No time for a 'Cat nap


Backstage at Bas Bleu's 'Over the Tavern' in 2013. Photo by John Moore

Welcome back to "Straight Talk," our ongoing series with artistic leaders from the local theatre community about the unique challenges they face during this unprecedented time.

By John Moore, Senior Arts Journalist


Actor, director and theatre chef Amanda Berg Wilson co-founded The Catamounts in 2011 as “Theatre for the Adventurous Palate.”

From the start, Berg Wilson and her wild 'Cats have roamed the hills of Boulder pushing the boundaries of traditional theatre. “We make new and innovative professional performance by finding critically acclaimed, audacious scripts and imbuing them with our signature integration of music, movement, food and drink,” said Berg Wilson, the company co-founder and Artistic Director. The ‘Cats have presented theatre on a bus, on a farm, in a river and around your dinner table. Its sold-out FEED series, which incorporates fine dining into any given performance experience, had been scheduled to return April 24-26. Until the COVID19 shutdown hit – right as Berg Wilson also was planning her 10th anniversary season.

 “The Catamounts are a small, lithe company with only one employee – me – and very low overhead," Berg Wilson said, "so we feel confident that even without the ability to program the anniversary season we had initially imagined, we will be able to survive the year as an organization."

Separately, the COVID shutdown cost Berg Wilson one major dream project. She was to be a co-Assistant Director for the Denver’s Center’s warehouse immersive experiment “Theater of the Mind” with Talking Heads frontman David Byrne. Talk about “Once in a Lifetime.”

Fortunately, The Catamounts finished their most expensive undertaking to date – the gothic children’s horror “Shockheaded Peter” – a week before the shutdown. “So we're not reeling from too much lost revenue from this current season,” Berg Wilson said. Both the final FEED of the season and Camp Catamounts (theatre games, storytelling and songwriting for kids) are being re-imagined as either socially distanced or virtual events. “We're encouraged that our audience seems game for a bit of reinvention."

'We've been experimenting with producing theatre in all kinds of places for almost nine years, so we feel primed for this moment.' –  Amanda Berg Wilson

What is the way forward?

“We've been experimenting with producing theatre in all kinds of places for almost nine years, so we feel primed for this moment,” Berg Wilson said. “We already had been planning some original, smaller immersive works with fewer than 10 audience members for the fall. Now that seems like a fortuitous decision. Outside seems to be the safer place to be, so we're exploring how we can take those same pieces and produce some really innovative theatrical experiences for the fall.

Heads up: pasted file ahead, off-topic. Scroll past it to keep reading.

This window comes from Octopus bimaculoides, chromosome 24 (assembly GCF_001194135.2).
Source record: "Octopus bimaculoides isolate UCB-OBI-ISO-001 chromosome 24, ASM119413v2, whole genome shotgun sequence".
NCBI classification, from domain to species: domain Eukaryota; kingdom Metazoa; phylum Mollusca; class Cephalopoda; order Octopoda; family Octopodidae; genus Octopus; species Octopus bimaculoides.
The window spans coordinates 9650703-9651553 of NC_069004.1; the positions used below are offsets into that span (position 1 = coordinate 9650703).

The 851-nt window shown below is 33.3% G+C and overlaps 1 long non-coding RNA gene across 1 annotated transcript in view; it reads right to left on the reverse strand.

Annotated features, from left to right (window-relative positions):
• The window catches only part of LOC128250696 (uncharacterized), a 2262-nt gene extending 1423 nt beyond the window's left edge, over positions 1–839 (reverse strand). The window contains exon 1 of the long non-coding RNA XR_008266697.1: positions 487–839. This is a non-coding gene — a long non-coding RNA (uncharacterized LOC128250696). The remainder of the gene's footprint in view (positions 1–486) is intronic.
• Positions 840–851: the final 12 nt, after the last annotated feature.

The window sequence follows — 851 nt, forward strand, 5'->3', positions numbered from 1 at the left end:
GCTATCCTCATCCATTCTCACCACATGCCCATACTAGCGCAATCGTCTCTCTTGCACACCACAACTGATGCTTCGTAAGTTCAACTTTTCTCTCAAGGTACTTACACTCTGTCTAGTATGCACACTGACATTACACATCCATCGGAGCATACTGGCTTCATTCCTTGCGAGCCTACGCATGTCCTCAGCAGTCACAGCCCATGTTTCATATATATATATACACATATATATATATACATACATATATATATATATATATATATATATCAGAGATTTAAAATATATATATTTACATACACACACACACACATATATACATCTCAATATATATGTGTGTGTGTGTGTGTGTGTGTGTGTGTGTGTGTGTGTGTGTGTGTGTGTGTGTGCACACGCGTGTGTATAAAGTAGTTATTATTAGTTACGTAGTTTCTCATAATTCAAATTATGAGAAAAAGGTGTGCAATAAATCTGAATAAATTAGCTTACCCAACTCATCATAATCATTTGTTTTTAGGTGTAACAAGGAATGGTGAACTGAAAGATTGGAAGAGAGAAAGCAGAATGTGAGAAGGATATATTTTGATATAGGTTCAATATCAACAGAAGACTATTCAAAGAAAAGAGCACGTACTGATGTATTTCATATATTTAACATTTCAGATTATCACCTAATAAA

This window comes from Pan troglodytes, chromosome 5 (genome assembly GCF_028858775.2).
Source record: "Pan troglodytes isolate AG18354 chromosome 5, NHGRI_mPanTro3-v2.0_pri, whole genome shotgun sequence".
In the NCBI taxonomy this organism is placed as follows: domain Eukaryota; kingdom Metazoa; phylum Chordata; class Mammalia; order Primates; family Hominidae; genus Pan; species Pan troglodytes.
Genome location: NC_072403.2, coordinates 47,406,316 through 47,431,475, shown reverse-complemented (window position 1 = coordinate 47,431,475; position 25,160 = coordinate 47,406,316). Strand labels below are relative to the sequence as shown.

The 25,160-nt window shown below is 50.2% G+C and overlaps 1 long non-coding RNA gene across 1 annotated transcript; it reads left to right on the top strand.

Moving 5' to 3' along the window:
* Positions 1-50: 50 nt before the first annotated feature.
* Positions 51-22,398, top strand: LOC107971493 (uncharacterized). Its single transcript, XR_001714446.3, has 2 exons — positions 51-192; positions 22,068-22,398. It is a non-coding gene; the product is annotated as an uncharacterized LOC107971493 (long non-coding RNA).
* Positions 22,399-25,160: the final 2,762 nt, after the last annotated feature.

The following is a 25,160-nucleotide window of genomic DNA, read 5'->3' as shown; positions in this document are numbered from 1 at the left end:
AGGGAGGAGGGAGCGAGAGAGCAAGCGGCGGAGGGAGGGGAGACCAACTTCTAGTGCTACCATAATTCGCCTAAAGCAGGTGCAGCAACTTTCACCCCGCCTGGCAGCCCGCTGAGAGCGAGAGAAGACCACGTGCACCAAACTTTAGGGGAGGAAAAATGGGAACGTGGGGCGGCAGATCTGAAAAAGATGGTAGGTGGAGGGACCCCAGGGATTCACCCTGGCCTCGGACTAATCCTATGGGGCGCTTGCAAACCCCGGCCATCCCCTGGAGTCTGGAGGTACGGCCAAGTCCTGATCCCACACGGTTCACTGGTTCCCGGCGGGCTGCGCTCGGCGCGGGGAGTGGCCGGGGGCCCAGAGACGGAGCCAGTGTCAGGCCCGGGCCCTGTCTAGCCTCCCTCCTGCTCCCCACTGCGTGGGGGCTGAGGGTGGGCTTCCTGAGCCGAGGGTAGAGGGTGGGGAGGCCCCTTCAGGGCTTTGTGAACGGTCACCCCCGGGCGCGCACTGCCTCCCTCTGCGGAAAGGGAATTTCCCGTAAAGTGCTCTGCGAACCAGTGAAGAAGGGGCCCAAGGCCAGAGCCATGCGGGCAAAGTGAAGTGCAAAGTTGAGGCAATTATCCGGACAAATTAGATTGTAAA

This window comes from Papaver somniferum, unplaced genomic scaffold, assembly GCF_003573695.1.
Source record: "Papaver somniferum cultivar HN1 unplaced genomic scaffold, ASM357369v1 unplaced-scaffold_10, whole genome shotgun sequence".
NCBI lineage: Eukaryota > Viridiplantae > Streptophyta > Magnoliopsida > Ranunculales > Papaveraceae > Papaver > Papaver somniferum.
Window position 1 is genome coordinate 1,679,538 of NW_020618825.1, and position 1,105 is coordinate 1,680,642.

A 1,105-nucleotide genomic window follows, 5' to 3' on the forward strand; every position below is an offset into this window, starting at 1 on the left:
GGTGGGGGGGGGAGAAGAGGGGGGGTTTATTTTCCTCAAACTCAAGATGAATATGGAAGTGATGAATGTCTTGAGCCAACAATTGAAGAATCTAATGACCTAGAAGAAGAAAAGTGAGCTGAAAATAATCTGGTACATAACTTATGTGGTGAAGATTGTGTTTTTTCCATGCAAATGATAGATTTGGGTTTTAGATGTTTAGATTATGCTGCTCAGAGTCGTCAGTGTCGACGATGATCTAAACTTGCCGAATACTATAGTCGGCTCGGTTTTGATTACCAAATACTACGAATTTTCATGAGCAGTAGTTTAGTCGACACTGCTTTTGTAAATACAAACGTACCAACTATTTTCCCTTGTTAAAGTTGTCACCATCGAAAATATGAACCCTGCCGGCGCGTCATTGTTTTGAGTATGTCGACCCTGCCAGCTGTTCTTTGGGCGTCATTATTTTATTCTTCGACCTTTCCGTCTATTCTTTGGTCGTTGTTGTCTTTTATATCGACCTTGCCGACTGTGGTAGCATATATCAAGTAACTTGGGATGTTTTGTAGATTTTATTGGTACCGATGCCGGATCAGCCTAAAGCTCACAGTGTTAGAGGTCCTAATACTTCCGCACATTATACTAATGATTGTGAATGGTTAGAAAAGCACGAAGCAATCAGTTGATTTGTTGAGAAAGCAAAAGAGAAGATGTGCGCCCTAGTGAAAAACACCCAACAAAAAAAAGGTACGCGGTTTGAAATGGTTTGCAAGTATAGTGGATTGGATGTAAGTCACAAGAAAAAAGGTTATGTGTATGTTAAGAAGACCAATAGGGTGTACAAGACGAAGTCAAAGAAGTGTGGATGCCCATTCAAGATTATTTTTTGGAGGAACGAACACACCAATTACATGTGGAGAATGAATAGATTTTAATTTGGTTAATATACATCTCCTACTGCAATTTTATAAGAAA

“We're planning to produce some really wild, fun stuff in a socially distanced way, but we won't do it if we don't feel confident that its totally safe. We are looking at seven different budgets and seven different plans right now.

“What we do know is that part of our mission says we're dedicated to the constant reinvention of artistic forms. If that's not a clarion call to figure out how to make theatre in this COVID moment, I don't know what is. So that's what we will do.”

The Catamounts are just a few hundred bucks away from reaching a $20,000 goal for its 10th anniversary season campaign. “All of that money will be used to help us continue to innovate in this moment,” Berg-Wilson said. “We feel hopeful and confident that we'll be able to employ some of the artists who are so ready to work right now, and all donations will ensure we can do that.”


Arvada Center favorite Lance Rasmussen starred in The Catamounts' 'Shockheaded Peter.' Photo by Michael Ensminger.


The Bas Bleu Theatre Company (French for “Blue Stockings”) was conceived over late-night martinis by Wendy Ishii and Eva Wright in 1992 as a salon theatre for bold, innovative and adventurous works in the teensiest-tiniest of storefront spaces in Fort Collins. The company expanded into the historic (and spacious) Giddings Building in 2004, and it now has the distinction of having possibly the greatest leg room of any Colorado theatre space – and no internal support beams to obstruct the view. It also has a unique, 10-year partnership with the city that compensates Bas Bleu for providing rent-free space to local artists and arts groups. Over the past 28 years, Bas Bleu has been home to more than 3,000 artists.

The shutdown has cost Bas Bleu two productions so far: “Way to Heaven” and "Blithe Spirit,” which was to open on Thursday. “I was particularly saddened to lose ‘Way to Heaven,’ which was to have coincided with the 75th anniversary of the liberation of Theresienstadt,” Ishii said of the Nazi transit camp for Czech Jews.

“We had planned a number of community outreach programs that would have helped us wrestle with current issues of today as well as reflect on complex historical events of World War II,” added Ishii, who plans to reschedule both productions.

In the meantime, while Ishii continues working as a pro-bono Artistic Director, the entire staff and company of artists have been let go for the duration of the shutdown, except for Operations Manager Craig LoSasso. Friends and board members are stepping up are volunteers.

“We are taking advantage of this down-time to work on the infrastructure, organize the facility and plan for the future,” Ishii said. “We have ordered a Prolexus Sanitizer sprayer – the same kind used by some airline companies – and we are keeping up with the latest safety guidelines as they emerge.”